SAN QUENTIN, Calif. — For decades, inmates at San Quentin have been taking literature, pre-calculus, government, and other higher education classes. But as of this year, they will officially be community college students.
That's because the prison's college program finally gained accreditation from the Western Association of Schools and Colleges.
The designation came after the 19-member board reviewed the program and determined that it met high education standards.
The community college, believed to be the first in the nation with a campus inside a prison, is the latest edition of rehabilitation programs provided to California inmates.
One former San Quentin inmate says those programs can completely transform prisons.
"Rehabilitation does make a difference in the culture of the prison and also in the mindsets of the people that are incarcerated at these institutions," said Jesse Vasquez. "I think now with having one accepted accredited college, all of a sudden more people might be more open to the idea of like, 'hey, what if we try this revolutionary idea somewhere else?' So I think that the future looks hopeful for higher education in prisons."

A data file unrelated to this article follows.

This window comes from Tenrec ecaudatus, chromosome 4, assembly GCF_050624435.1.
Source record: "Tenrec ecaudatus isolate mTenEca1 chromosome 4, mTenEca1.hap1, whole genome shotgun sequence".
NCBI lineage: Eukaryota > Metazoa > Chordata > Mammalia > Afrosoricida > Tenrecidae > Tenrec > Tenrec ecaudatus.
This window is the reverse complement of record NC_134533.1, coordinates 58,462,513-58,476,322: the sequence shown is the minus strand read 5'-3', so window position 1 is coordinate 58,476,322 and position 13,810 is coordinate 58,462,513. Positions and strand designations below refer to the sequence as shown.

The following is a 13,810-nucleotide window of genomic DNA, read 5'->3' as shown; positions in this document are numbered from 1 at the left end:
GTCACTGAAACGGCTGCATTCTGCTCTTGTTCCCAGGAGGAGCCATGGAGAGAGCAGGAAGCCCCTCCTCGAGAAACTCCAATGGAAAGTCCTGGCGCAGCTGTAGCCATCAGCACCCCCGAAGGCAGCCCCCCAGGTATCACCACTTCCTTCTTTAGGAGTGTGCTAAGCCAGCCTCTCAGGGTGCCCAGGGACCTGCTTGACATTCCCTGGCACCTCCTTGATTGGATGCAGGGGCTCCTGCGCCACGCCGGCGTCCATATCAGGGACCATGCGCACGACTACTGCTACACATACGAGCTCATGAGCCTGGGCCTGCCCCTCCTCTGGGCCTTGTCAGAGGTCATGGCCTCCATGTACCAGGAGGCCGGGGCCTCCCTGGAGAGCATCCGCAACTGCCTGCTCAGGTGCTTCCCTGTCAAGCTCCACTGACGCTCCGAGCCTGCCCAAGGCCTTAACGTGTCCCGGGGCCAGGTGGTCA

Accreditation means the school is independent, not just part of the prison.
Now, the college can allocate more resources to classes, like bringing in new technology and library resources. It can also make it easier for students to prepare to transfer to other colleges when they're no longer incarcerated.